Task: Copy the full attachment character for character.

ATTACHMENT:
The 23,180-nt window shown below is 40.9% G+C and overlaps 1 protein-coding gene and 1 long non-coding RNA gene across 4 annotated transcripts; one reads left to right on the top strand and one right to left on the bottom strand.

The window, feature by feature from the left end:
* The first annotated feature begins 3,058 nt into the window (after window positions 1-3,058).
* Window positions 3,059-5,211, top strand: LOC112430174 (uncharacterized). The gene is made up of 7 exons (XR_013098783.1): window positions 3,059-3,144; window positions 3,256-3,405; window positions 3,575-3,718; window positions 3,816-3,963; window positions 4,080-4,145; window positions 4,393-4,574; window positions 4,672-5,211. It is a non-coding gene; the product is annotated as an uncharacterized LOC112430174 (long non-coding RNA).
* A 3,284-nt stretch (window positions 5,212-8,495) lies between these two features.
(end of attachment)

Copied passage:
The 23,180-nt window shown below is 40.9% G+C and overlaps 1 protein-coding gene and 1 long non-coding RNA gene across 4 annotated transcripts; one reads left to right on the top strand and one right to left on the bottom strand.

The window, feature by feature from the left end:
* The first annotated feature begins 3,058 nt into the window (after window positions 1-3,058).
* Window positions 3,059-5,211, top strand: LOC112430174 (uncharacterized). The gene is made up of 7 exons (XR_013098783.1): window positions 3,059-3,144; window positions 3,256-3,405; window positions 3,575-3,718; window positions 3,816-3,963; window positions 4,080-4,145; window positions 4,393-4,574; window positions 4,672-5,211. It is a non-coding gene; the product is annotated as an uncharacterized LOC112430174 (long non-coding RNA).
* A 3,284-nt stretch (window positions 5,212-8,495) lies between these two features.